MONTREAL -- Henry Burris has talked all season about trying to get on the same page with his receivers.
Anthony Calvillo is reading from a similar book.
The Montreal Alouettes quarterback empathizes with the Stampeders pivot who's still finding his range heading into Game 8 with a new gang of Red and White targets.
Calvillo has enjoyed working with one of the CFL's most productive receiving corps in recent years, including last season's group of four 1,000-yard men hauling in passes for Montreal.
Now the entire quartet is absent from the lineup.
Jeremaine Copeland was a celebrated free-agent acquisition in Calgary, Thyron Anderson cashed in with the NFL's New Orleans Saints, Kwame Cavil was dealt to Edmonton two weeks ago and usually durable Ben Cahoon is out at least another month with a fractured elbow and wrist.
Last year's legion of veteran receivers has been replaced by a sea of new faces, leaving Calvillo throwing to the likes of Dave Stala, Tim Gilligan, Kerry Watkins and veteran Sylvain Gerard, who missed half of last season with a shoulder injury.
Although the Als made a deal with Edmonton prior to the season for perennial 1,000-yard man Terry Vaughn, the rest of the unit has yet to prove it can produce like the previous crop of pass catchers.
"All the receivers we have now were here last year (expect Vaughn)," says Calvillo, who claims his own lack of execution this season has contributed to the relative lack of production.
"They were just in a backup role, so they know our system.
"They've been doing a great job for us. It's hard to say how long it will take but they've done a good job for us."
Save for an offensive outburst two weeks ago against Saskatchewan when Calvillo tossed four TD passes, the Als offence has struggled finding the endzone this season.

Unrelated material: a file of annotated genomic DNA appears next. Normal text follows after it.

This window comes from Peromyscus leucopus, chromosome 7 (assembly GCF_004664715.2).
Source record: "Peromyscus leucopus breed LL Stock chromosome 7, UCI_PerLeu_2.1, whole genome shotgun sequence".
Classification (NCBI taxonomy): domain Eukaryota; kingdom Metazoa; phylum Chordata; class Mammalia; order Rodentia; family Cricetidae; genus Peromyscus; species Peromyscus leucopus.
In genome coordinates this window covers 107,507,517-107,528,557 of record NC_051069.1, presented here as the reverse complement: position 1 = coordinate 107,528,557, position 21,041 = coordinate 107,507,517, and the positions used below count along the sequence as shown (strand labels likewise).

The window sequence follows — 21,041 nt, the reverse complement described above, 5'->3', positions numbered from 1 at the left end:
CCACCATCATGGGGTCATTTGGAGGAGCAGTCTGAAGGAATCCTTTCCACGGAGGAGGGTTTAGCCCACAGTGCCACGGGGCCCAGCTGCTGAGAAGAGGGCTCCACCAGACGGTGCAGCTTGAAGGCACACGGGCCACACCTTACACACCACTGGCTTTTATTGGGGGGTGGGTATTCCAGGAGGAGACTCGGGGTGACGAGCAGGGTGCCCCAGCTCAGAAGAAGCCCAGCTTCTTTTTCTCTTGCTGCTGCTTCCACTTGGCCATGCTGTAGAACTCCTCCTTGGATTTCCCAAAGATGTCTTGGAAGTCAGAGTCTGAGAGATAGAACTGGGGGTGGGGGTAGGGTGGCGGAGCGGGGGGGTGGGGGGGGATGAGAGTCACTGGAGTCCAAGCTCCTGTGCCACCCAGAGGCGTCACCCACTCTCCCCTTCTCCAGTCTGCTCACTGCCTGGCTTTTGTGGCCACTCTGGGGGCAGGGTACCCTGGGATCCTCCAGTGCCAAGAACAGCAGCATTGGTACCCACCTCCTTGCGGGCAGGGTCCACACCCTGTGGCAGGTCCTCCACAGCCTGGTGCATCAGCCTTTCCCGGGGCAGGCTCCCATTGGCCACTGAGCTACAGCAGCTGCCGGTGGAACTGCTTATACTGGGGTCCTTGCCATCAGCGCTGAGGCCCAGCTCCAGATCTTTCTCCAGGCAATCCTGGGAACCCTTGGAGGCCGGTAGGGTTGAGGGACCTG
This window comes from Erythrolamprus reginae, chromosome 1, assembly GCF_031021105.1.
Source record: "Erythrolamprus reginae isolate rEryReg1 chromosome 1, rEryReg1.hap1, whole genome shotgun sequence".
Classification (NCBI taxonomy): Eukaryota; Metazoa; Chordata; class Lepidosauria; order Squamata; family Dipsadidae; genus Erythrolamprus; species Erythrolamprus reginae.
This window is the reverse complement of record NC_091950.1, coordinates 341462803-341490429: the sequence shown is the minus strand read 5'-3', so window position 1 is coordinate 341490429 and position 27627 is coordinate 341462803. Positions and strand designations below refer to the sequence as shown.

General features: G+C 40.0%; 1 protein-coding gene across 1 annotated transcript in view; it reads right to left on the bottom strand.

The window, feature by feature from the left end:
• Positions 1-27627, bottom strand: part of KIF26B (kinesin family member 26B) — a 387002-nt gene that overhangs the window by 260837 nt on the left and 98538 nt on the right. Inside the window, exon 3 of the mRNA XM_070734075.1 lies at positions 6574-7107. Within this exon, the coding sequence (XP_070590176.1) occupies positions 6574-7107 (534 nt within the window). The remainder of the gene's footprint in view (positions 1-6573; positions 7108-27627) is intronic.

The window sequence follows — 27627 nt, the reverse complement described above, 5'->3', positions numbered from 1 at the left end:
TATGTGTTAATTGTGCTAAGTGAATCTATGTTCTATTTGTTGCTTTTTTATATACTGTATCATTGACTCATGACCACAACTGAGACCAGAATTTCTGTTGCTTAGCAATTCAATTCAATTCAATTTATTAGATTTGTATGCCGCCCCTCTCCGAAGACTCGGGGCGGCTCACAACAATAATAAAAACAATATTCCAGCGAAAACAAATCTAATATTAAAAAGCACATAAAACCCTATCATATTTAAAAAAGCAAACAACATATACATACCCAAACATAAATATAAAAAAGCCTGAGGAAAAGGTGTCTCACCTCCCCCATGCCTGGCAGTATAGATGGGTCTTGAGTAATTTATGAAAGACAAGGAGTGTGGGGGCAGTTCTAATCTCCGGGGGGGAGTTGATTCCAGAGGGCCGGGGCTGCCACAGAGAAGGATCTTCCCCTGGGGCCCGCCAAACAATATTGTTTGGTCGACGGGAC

Although the unit has posted 20 TDs, second only to Edmonton and B.C. (22 apiece), Calvillo has thrown just nine touchdown passes, well off his season pace of 31 last year and a remarkable 37 in 2003. The drop in productivity has left Calvillo answering questions about the many changes -- only some by design -- and whether the once high-powered Als offence has lost some of its sizzle.
"Those guys, in terms of personalities, of course you're going to miss guys like that and the things they did on the football field," Calvillo said.
"The were all proven guys who could get the job done but I feel the guys we have here now are doing just as good a job as the guys we had last year. I'm going to play with the guys we have on this football team and I'm enjoying the guys we have on this offence."
In lieu of a bevy of veteran receivers, Calvillo has leaned on new running back Robert Edwards, who has rushed for 147- and 124-yard totals the last two weeks.
Vaughn's streak of 10 consecutive 1,000-yard seasons is also in jeopardy, as the former Stampeders slotback (1995-98) has just 374 yards through seven games.
"It hasn't translated onto the field yet," Vaughn says of his transition to Montreal.
"We've still got talent on the field. We've got a lot of good guys, they're just young guys. But it takes a while just from the simple fact you have to find the role they want you to play and you have to fit in, really.
"That's pretty much what I've been trying to do. Don't say too much, when called upon try to make some plays."
Despite all the attention focused on the offence's declining numbers, Calvillo insists the stats should be kept in perspective.
While he'll certainly fall short of his sensational 6,000-yard season of 2004, all that really matters are wins and losses, with the 4-3 Als looking for their fourth straight ticket to the East final.
"The most important thing is for us to get those W's and I will certainly sacrifice a season of 6,000 yards for a record of 15-3," Calvillo says.